Moreover, Hot Season might have sold well for a small-press debut, but almost certainly somewhere south of a thousand copies, most of them to residents of Oregon and Michigan (love you guys!). How a copy wound up in the hands of Sean Penn’s buddy in LA remains a mystery to me, but it is a case of kismet for which I am grateful. Because as it turned out, me and that dude get along like a house on fire.

In some ways, I hesitate to say that, because he is a controversial figure. The comments on the Powell’s posts regarding the event were full of left-wing, anticelebrity vitriol, and there’s that thing with Madonna. But I think it’s safe to say that, for better or worse, Sean Penn genuinely gives a shit about the world, and he’s done more in support of his ideals than the vast majority of us who give a shit about the world.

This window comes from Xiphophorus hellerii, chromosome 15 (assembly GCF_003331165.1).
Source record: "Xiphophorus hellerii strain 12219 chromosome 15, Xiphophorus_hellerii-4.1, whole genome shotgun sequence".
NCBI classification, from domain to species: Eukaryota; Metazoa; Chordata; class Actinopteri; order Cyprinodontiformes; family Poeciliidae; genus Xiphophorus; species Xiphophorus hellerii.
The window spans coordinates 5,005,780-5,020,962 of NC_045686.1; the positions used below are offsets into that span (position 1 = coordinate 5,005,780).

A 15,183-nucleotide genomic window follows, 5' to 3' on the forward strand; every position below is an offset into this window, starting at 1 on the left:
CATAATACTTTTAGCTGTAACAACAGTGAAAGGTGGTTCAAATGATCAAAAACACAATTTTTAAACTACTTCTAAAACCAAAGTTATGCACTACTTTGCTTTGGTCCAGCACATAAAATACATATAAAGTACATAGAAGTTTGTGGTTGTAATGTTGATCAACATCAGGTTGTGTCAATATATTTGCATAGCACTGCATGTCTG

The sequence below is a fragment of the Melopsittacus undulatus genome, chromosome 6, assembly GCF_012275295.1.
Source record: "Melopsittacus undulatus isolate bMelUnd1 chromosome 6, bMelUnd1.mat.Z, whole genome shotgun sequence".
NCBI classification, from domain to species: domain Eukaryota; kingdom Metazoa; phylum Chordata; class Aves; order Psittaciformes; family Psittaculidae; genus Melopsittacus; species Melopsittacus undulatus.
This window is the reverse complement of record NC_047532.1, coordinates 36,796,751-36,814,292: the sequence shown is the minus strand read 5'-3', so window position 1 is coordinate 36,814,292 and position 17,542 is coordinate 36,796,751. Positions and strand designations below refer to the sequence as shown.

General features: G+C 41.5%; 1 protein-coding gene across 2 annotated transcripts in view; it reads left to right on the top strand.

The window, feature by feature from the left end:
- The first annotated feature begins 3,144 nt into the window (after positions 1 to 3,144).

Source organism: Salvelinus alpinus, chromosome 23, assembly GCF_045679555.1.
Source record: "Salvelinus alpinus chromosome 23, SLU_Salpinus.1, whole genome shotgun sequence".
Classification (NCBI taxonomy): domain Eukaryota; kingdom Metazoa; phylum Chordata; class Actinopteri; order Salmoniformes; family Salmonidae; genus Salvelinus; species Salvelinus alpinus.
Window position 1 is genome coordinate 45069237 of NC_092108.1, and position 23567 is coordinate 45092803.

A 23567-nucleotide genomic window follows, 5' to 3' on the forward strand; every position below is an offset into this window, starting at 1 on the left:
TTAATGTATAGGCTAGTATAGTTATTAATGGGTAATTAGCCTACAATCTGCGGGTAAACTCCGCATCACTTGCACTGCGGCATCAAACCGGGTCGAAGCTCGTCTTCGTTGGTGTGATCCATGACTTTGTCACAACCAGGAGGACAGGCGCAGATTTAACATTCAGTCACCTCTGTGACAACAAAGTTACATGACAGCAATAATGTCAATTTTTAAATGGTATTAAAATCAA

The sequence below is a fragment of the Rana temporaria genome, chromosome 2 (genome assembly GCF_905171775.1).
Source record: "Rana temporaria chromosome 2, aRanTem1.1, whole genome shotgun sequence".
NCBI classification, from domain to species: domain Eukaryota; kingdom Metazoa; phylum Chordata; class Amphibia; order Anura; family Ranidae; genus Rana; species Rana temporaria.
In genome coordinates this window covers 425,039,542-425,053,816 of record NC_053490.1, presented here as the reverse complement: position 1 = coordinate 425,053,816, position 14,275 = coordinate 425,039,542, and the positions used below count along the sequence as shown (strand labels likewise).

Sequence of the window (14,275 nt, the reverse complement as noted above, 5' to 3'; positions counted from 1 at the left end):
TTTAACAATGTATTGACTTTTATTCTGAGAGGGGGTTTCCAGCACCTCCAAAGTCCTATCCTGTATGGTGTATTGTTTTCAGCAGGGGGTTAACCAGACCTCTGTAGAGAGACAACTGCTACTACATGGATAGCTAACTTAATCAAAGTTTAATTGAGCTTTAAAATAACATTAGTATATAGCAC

And it turned out to be a case of kismet twice over when I admitted during our event that perhaps my entire idea of what Hollywood was like was based on Charles Bukowsky’s novel of the same name.

Sean laughed. “I’m in that novel!”

I asked him if he had a name in that novel.

No, he explained, but his wife at the time did: Ramona. Apparently it sounded a lot like…well…

The dude then proceeded to charm the hell out of us by relating how he met the late, great underground author Charles Bukowsky in the 80s. I’ll include that story in a clip later this week.

In the meantime, here’s are the first two clips from our event “in conversation” at Powell’s, 4.6.18.